Based on the above, particular challenges arise for the “Importer” of ECR data who receives controlled data under a specific license. It is the Importer who then has the responsibility to manage and control access to this data in a way that does not violate the appropriate regulations and it is the Importer who risks high fines should regulations not be complied with.
Some typical challenges are
- Restrict the access to the ECR data to the named persons of the license and manage the lifecycle of these access rights (start and end in accordance with regulations for the person as well as the license).
- Inform users of and possibly control access to ECR data based on geographical location.
- Add and remove access to persons under the license.
- Keep an audit trail on who had access to which part of the ECR data historically at any given time.
- Combine ECR data with non-ECR data in a useful way while complying with regulations.
- Allowing persons without access to specific ECR data to request access means that the existence of ECR data must be indicated without violating regulations.
A significant challenge is to minimise the impact of Export Control requirements in adding friction and delay into existing business processes whilst still ensuring adherence to the EC regulations. There are different choices for how to handle ECR data within a business:
- Isolate the ECR data in its own specialized repository;
- Duplicate IT systems – one for ECR data and one for non-ECR data;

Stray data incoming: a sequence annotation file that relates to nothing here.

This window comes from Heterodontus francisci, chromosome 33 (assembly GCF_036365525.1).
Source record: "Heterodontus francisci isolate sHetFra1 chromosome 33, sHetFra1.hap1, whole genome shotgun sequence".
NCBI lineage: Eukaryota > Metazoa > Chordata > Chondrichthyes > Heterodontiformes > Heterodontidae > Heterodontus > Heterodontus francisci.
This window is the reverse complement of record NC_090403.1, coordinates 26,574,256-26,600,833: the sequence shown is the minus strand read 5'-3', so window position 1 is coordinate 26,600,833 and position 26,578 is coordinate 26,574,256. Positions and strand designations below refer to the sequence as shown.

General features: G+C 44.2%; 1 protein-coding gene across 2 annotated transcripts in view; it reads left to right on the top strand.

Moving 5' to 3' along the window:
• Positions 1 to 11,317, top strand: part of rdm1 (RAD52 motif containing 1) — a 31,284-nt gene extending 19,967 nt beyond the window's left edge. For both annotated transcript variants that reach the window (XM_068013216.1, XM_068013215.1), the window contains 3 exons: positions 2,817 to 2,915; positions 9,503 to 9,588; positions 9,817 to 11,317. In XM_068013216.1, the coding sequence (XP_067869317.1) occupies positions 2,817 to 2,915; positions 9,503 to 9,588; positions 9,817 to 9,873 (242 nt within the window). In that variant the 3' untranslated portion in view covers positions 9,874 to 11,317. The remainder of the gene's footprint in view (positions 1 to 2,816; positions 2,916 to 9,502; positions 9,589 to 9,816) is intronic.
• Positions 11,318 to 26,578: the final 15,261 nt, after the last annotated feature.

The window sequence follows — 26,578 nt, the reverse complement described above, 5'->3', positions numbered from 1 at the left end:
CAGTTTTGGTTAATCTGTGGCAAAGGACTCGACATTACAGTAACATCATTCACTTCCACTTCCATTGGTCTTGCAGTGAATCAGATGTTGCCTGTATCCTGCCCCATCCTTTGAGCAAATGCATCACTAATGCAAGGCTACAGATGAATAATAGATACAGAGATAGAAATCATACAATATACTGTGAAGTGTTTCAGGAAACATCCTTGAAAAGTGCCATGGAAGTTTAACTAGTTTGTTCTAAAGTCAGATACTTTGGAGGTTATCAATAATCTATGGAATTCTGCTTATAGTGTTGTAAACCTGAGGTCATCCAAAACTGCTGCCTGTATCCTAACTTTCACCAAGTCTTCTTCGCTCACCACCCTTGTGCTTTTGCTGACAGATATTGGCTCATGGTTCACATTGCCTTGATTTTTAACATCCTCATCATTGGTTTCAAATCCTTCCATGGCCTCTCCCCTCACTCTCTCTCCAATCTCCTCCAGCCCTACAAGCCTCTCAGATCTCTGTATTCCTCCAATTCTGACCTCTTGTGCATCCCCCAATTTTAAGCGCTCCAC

- Add ECR-specific controls into existing IT systems such as PLM;
- Provide access via a collaboration hub that covers multiple source IT systems.
In practice, a business may adopt a mix of the above approaches as they are not mutually exclusive.
Physical objects and documents that are ECR-controlled must be labelled accordingly. The same is needed for ECR data. Any implementation must be able to manage classification as part of the metadata associated with any specific element of data and behave accordingly. A particular part can potentially be controlled by multiple types of Export Controls and be included in more than one licence. A person accessing ECR data may also be included in multiple licenses.
Using a specialized repository
Clearly, this is a very safe option from the adherence perspective. Access to the content of the repository can be controlled as can physical access. However, the result is considerable friction within the business processes that use that data. One likely consequence is that some ECR data will be duplicated outside of the repository in order to reduce that friction, thus defeating the objective of the specialized repository.
Duplicate IT systems
The distinction between ECR and non-ECR is controlled at the level of access to the IT systems. This incurs additional cost for licences and IT administration and then potentially has the same drawbacks as the specialized system above, especially where the business processes require access to a mix of ECR data and non-ECR data. In addition, a person having access to ECR data under one license does not mean that the person should have access to all ECR data shared under other licenses.